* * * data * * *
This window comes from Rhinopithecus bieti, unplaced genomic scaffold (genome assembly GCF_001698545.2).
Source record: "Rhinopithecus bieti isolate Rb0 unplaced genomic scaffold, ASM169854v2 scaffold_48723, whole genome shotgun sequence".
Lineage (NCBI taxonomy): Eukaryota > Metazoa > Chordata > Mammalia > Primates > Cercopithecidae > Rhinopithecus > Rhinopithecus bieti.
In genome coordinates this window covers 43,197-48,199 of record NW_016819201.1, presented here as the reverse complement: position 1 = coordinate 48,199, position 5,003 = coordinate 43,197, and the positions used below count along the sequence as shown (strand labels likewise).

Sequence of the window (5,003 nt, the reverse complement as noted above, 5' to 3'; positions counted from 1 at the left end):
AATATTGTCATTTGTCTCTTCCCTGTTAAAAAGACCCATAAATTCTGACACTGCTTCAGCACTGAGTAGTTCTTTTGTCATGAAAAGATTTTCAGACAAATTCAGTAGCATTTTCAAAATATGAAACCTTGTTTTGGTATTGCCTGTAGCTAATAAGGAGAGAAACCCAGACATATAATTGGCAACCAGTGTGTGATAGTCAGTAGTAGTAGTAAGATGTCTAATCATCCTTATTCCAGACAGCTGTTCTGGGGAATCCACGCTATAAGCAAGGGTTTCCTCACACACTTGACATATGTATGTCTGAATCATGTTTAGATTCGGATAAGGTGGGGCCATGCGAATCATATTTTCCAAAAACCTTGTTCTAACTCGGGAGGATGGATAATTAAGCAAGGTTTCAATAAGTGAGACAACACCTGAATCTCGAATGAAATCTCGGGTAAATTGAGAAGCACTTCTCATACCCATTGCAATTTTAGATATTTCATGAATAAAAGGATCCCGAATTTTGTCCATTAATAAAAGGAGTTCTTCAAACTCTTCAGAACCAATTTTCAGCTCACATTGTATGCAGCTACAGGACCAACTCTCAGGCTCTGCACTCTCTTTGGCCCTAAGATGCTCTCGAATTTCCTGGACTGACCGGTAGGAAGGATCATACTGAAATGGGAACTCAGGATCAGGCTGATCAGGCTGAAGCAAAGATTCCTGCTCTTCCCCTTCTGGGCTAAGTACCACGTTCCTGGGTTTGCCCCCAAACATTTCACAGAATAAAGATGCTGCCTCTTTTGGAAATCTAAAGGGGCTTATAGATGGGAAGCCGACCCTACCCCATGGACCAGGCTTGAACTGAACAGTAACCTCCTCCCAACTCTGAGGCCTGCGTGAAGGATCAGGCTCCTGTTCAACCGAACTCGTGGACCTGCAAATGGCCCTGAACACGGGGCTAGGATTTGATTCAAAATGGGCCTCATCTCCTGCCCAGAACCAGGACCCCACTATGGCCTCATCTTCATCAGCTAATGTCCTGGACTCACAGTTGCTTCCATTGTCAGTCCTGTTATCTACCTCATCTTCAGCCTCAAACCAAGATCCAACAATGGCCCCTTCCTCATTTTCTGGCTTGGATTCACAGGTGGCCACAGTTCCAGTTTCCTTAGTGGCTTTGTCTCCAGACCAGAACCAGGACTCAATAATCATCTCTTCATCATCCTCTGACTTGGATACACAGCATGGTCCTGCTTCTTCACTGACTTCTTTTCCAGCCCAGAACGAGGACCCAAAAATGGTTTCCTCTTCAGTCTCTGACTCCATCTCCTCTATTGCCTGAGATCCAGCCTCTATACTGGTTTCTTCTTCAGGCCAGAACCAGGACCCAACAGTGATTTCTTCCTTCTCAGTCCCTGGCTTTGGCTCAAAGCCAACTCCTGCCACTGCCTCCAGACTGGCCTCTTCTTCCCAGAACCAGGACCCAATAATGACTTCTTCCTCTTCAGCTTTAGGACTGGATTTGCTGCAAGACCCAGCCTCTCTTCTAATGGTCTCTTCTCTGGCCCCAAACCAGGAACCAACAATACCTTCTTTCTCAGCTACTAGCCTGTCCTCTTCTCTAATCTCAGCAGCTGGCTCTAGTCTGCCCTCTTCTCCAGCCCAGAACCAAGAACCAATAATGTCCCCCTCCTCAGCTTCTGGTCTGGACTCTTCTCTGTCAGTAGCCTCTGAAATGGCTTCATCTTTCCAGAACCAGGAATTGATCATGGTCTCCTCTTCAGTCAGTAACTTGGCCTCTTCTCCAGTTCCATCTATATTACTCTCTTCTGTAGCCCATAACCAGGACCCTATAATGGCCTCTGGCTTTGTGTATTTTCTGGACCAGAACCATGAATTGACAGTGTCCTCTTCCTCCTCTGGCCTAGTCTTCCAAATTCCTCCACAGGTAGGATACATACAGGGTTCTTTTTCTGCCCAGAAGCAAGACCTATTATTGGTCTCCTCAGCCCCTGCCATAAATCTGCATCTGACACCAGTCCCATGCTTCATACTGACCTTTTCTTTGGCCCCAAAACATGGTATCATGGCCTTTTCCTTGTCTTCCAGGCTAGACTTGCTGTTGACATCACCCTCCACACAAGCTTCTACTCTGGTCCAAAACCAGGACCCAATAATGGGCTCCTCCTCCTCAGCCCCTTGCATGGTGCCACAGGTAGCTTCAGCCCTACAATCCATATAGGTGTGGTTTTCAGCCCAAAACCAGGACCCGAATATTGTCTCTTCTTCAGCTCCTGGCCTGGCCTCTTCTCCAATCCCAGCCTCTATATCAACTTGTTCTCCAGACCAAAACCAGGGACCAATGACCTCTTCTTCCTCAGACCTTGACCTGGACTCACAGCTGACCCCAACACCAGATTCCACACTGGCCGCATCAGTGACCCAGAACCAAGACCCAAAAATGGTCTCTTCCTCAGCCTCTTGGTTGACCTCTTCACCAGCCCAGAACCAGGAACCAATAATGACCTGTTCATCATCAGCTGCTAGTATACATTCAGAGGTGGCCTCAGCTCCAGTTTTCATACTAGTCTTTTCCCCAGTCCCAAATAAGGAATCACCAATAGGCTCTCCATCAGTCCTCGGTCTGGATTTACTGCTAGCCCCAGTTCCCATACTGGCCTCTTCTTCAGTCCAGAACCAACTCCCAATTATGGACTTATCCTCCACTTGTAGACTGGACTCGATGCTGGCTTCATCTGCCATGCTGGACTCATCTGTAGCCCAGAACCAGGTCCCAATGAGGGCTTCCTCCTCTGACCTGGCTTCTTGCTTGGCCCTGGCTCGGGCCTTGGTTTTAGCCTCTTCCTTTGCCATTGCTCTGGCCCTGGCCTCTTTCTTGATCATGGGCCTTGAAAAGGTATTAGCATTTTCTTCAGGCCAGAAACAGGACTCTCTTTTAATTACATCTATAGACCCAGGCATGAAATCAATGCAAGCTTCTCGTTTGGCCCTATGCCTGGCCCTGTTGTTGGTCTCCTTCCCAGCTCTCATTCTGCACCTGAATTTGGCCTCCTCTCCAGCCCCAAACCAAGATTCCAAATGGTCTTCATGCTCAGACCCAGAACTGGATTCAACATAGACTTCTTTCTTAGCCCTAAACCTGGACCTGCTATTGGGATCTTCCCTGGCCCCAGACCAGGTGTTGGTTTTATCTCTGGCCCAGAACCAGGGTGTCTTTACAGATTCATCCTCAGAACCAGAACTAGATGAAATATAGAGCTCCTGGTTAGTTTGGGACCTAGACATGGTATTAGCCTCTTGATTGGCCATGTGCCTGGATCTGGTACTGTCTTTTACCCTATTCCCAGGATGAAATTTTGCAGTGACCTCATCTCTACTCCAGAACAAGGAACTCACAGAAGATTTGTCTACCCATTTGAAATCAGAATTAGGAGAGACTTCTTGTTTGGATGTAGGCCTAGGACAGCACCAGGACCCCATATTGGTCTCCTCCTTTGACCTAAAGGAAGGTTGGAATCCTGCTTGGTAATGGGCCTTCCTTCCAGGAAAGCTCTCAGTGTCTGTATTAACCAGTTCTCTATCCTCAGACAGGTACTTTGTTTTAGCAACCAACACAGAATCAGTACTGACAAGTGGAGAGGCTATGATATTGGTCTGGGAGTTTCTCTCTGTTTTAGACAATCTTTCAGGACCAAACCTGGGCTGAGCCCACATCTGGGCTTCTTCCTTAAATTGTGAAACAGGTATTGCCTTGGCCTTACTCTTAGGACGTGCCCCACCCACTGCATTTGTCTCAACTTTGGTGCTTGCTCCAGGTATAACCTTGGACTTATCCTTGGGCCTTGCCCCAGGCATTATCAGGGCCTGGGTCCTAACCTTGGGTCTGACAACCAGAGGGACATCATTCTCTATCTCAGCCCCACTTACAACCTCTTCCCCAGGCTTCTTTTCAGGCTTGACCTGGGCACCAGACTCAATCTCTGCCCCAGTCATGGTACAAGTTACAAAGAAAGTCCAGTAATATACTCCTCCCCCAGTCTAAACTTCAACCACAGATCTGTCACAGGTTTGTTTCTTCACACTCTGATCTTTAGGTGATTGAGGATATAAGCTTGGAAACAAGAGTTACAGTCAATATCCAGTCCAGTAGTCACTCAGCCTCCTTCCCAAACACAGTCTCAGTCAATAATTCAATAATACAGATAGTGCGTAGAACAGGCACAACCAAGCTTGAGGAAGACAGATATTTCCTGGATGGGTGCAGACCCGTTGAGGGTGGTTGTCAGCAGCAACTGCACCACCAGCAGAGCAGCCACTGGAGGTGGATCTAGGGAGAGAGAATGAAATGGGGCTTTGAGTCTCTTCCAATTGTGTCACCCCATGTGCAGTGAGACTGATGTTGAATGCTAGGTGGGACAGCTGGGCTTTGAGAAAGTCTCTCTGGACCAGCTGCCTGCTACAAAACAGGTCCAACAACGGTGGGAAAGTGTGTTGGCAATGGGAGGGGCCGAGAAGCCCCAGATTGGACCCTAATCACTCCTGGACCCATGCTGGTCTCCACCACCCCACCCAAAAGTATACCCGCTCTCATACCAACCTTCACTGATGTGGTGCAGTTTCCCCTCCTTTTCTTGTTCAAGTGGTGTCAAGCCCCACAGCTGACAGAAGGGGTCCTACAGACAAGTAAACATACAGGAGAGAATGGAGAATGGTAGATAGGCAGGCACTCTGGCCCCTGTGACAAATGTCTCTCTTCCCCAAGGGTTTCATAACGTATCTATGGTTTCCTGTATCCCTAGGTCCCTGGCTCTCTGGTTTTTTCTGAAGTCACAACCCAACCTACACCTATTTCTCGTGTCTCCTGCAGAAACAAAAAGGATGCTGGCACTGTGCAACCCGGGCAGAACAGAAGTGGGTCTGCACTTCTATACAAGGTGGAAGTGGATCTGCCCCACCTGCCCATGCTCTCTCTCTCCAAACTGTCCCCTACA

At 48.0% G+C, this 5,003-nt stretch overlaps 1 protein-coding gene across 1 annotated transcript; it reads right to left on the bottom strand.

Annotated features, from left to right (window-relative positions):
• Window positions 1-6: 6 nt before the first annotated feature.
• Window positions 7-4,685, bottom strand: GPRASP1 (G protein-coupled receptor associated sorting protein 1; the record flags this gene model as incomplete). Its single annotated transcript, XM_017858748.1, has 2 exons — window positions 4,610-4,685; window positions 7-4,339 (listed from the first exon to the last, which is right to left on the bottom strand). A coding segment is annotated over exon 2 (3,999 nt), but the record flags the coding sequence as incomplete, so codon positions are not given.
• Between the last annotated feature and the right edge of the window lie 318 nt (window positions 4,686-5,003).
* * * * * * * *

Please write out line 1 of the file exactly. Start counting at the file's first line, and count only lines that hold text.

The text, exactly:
This window comes from Rhinopithecus bieti, unplaced genomic scaffold (genome assembly GCF_001698545.2).